Rebuild by Design is an initiative of the US Department of Housing and Urban Development (HUD). Even if sometimes from Europe such a ministry seems unlikely for the US, it has existed for decades, with influential policies, although not always on the good sense… as everywhere. HUD is looking for a way to tackle the urban resilience challenge posed by climate change, taking into account the Sandy lessons. These lessons can benefit other rebuilding efforts or risk prevention schemes. The initiative has formalized as a competition whose results were published in April, with 10 winners proposing alternatives for damaged coastal cities. There are big names from the architectural world, as OMA, but the projects are not just drawings, as they benefit from public participation; according to the available information, what is really chosen is not a team of architects, but local coalitions that have built consensus and will receive grants to develop proposals that have been formalized by specialists.
Sometimes I’ve heard girls complaining that sweets are like “ a minute in your mouth and a lifetime in your waist”. CO2 is a bit like that, but on the other side.
Some years ago we produced a technical paper for the Basque Government on climate change and urban planning. A fast calculation showed that in the current climate context of the Basque Country a hybrid car’s worth in CO2 emissions running at 110 km/h was equivalent to six months of carbon capture by a mature European beech. This back of the envelope figure was in fact more sophisticated, and based on several science documents including specific studies on the growth behaviour of different species and other factors. On the whole of the Basque Country (both a well forested and highly developed area by Spanish standards) forests were worth 2,9 million tonnes of CO2 capture by year, while the global regional emissions were some 20 million.
Back of the envelope calculations must be handled with care in climate change terms, as there are many confuse data, not always based on good will. Concisely, trees absorb CO2 to grow, and this CO2 goes to wood mass and in part to the soil; the metabolism of the plant defines how fast that plant grows, so a given species could have quite different behaviours as CO2 sink in Maine compared to Madrid or to Manila, as climate and soil qualities matter. In the end, buying car enticed by the fact that a tree will be planted to absorb that CO2 seems quite untrue; you could choose to drive just a few minutes a year, but I’m not sure this is the case. In the end, we are not that far from the kind of ad strategy also used for… cakes.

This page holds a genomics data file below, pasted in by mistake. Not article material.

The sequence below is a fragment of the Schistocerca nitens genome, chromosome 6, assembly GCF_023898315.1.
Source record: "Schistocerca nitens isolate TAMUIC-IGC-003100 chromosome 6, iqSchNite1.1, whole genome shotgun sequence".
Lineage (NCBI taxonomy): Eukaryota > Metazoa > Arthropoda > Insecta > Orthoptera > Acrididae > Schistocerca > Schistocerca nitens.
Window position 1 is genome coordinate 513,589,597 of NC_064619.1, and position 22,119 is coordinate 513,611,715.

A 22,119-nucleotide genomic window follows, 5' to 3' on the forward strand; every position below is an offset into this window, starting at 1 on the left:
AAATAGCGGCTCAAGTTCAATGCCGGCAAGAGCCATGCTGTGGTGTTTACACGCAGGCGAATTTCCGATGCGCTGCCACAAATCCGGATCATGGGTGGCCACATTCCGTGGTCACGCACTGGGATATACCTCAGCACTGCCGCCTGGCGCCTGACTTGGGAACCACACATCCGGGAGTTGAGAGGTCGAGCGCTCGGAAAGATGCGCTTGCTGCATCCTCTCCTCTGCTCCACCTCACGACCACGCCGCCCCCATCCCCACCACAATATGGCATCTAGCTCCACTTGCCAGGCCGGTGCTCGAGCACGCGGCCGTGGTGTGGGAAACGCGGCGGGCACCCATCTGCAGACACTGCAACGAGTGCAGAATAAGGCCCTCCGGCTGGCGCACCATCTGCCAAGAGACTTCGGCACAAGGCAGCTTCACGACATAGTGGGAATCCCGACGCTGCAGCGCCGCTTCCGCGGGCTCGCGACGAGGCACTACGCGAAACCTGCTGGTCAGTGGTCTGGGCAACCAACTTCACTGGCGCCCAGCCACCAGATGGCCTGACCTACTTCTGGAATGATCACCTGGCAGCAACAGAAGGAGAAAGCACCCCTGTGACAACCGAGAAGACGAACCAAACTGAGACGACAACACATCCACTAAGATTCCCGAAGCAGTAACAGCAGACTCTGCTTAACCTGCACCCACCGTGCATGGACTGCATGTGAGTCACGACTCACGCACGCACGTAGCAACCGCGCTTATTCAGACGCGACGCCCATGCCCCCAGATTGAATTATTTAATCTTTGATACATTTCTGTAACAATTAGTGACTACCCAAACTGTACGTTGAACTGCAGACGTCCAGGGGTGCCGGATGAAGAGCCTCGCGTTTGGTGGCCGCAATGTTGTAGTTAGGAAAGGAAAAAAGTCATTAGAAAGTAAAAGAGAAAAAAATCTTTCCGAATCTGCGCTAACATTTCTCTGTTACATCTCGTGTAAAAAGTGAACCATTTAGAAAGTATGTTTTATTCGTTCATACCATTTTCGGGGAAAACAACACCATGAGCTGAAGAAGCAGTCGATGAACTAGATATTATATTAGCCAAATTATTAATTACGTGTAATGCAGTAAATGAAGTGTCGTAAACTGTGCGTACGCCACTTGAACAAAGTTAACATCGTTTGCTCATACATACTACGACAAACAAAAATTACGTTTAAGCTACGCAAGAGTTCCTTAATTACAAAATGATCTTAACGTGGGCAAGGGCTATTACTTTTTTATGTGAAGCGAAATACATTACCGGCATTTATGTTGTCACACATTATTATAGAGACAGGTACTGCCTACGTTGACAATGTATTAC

Renewable energy production systems installed in Europe during recent years mean that often areas that for most of the XXth century have just been energy consumers have become producers. This has meant revenues, but also negative externalities of many kinds.
As one more element in an increasingly growing trend all over Europe, the UK, up until now among the forefront states in terms of climate policy and mitigation, shows signs of a shift. And economic reasons are there, which requires at least a thought as in a democracy a government is elected to choose between opposed options. A recent report (November 2013) by Stephen Gibbons, from the London School of Economics, studied the impact of wind turbines on real estate values in neighbouring areas, with reductions averaging 11%. In June 2013 there were news about the study by the UK government of a compensation scheme for neighbouring communities.
renewables-map.co.uk has published an interactive map showing the extent of the renewable energy systems across the UK, each with a potential impact; and the Highland Council map reveals the degree to which northern Scotland is receiving wind farms. On the other side, the opposition to wind farms in Europe is organizing initiatives as EPAW; its real capacity to push for alternatives depends on how they will reconcile potentially contradictory demands of their members. Those willing to defend the real estate value of their land, often to build more, can disagree with those opposing wind farms just for the sake of environmental and landscape conservation.
This can lead, in a context as the European one, with an aging population and a severe depopulation of the countryside, to a division between “franchised areas” in which almost everything is allowed, and “protected areas” in which these impacts are prevented. These protected areas would be rather different from what nowadays we know as such, as these (low or zero human presence, but environmental values) could eventually be “franchised”. After all, the European Landscape Convention says that a landscape exists by virtue of the presence of an observer…